Meditation is the key to communicating and resonating with people you love. It isn’t just about opening heart chakras, it’s about how the brain works.

Presence – This moment as an offering

As I look back on four years of living in Bali, the wisdom that stays with me is the Balinese outlook on life. Life is an offering. Each moment is an offering. Each moment is an opportunity to offer your gift, your presence. My wife will read this article and know that sometimes I’m thinking about far away planets when I’m half-listening to her. I don’t think I’m going out on a limb to suggest that I’m not the only one who sometimes treats communication in this way.


So here’s my approach to it: I accept that I’m human and I’m practicing. I set aside a little time every day to sit in stillness and watch what arises in my experience. When I catch my mind wandering when I’m talking with her, I soften my belly and notice my breath. This brings me back to the moment, back to the conversation and back to opening up fully.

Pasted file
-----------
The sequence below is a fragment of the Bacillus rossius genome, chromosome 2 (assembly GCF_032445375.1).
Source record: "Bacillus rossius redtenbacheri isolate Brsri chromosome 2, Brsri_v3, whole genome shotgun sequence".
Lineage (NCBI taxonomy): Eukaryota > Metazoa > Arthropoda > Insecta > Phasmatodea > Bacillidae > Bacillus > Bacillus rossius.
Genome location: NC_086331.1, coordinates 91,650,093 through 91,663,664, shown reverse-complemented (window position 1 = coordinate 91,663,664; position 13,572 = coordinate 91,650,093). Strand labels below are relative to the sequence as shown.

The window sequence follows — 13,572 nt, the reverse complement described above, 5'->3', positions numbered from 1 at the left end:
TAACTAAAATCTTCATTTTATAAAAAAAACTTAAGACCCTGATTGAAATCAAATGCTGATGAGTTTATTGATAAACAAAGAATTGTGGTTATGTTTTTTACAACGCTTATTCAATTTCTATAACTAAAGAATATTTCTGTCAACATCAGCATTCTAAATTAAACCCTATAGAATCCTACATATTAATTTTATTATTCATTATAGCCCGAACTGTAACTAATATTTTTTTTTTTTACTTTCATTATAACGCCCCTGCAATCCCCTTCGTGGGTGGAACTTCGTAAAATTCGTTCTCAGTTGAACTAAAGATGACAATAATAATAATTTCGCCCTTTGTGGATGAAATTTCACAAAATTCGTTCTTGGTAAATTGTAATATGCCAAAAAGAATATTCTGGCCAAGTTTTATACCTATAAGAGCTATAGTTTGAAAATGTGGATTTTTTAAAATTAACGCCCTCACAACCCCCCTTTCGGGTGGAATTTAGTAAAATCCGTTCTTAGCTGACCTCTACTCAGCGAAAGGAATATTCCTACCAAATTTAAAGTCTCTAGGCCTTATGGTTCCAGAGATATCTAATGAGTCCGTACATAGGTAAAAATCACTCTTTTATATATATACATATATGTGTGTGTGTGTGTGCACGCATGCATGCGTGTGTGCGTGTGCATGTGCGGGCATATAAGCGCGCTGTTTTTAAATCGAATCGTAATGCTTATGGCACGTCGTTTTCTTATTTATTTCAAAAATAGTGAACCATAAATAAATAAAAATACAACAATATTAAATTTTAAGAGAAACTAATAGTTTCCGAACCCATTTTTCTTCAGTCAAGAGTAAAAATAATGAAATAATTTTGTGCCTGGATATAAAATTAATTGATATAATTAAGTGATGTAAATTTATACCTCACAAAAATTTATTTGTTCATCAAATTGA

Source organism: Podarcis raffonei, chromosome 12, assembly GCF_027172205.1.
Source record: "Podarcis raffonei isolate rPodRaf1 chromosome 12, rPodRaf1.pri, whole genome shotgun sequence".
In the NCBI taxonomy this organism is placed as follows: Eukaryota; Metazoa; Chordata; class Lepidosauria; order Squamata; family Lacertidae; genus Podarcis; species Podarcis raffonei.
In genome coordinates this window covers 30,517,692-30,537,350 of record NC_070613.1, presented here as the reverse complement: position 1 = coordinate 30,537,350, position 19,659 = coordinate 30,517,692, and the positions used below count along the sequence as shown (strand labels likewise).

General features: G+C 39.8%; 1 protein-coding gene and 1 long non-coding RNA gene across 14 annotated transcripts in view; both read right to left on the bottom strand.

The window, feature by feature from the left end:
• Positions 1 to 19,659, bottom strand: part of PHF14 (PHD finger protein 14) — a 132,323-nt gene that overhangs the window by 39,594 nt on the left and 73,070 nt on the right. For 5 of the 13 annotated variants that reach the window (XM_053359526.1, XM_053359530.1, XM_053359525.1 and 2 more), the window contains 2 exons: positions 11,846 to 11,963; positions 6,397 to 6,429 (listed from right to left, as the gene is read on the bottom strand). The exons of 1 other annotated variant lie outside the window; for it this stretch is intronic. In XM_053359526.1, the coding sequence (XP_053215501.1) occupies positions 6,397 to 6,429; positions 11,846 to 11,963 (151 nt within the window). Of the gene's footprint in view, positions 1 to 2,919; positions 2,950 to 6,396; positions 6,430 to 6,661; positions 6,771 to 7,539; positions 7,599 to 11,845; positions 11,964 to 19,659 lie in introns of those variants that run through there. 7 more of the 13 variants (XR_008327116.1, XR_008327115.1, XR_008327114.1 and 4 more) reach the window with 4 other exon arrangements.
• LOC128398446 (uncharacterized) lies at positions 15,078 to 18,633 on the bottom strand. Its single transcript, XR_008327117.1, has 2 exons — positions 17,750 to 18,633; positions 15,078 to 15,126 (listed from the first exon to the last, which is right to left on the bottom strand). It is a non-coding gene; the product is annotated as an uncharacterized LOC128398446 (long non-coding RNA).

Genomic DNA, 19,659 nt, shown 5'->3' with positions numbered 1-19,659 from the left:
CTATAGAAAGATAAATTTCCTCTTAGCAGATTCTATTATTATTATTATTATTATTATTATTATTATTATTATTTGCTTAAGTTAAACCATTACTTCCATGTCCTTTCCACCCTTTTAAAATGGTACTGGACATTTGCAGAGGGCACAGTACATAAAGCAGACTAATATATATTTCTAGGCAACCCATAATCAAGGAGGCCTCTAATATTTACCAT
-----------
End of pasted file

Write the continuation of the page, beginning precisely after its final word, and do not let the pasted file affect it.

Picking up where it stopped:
“As you’re more present to what’s going on inside you, you also become more present to what’s going on inside of others”

This is the key to communicating. Truly connecting with anyone, from your intimate partner to the people you meet on the street, requires showing up fully. It means using your body, your mind and your brain.

Josh Wise is based in Bali and counsels couples all over the world. He teaches mindfulness-based relationship strategies that help couples bring more love and connection into every-day situations.

With a master's degree in Psychology and Alternative Education, Josh is currently writing his dissertation for his Ph.D. in Psychology. His research examines meditation, compassion, and relationships. He loves cycling and baseball.